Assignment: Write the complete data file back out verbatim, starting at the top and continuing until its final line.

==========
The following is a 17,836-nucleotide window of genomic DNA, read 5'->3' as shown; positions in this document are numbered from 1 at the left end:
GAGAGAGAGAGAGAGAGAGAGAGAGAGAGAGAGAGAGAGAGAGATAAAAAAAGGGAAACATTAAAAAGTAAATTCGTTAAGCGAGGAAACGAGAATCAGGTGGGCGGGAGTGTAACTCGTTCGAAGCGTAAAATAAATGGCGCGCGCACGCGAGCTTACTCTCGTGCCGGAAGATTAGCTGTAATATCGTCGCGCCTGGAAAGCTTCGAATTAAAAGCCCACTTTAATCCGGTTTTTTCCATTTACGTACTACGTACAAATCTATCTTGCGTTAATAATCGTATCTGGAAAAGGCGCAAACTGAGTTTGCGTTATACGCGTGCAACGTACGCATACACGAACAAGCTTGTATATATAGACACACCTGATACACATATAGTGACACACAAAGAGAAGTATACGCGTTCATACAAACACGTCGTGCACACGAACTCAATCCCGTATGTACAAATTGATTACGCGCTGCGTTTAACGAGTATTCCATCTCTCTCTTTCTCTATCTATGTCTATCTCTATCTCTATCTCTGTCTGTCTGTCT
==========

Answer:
The following is a 17,836-nucleotide window of genomic DNA, read 5'->3' as shown; positions in this document are numbered from 1 at the left end:
GAGAGAGAGAGAGAGAGAGAGAGAGAGAGAGAGAGAGAGAGAGATAAAAAAAGGGAAACATTAAAAAGTAAATTCGTTAAGCGAGGAAACGAGAATCAGGTGGGCGGGAGTGTAACTCGTTCGAAGCGTAAAATAAATGGCGCGCGCACGCGAGCTTACTCTCGTGCCGGAAGATTAGCTGTAATATCGTCGCGCCTGGAAAGCTTCGAATTAAAAGCCCACTTTAATCCGGTTTTTTCCATTTACGTACTACGTACAAATCTATCTTGCGTTAATAATCGTATCTGGAAAAGGCGCAAACTGAGTTTGCGTTATACGCGTGCAACGTACGCATACACGAACAAGCTTGTATATATAGACACACCTGATACACATATAGTGACACACAAAGAGAAGTATACGCGTTCATACAAACACGTCGTGCACACGAACTCAATCCCGTATGTACAAATTGATTACGCGCTGCGTTTAACGAGTATTCCATCTCTCTCTTTCTCTATCTATGTCTATCTCTATCTCTATCTCTGTCTGTCTGTCT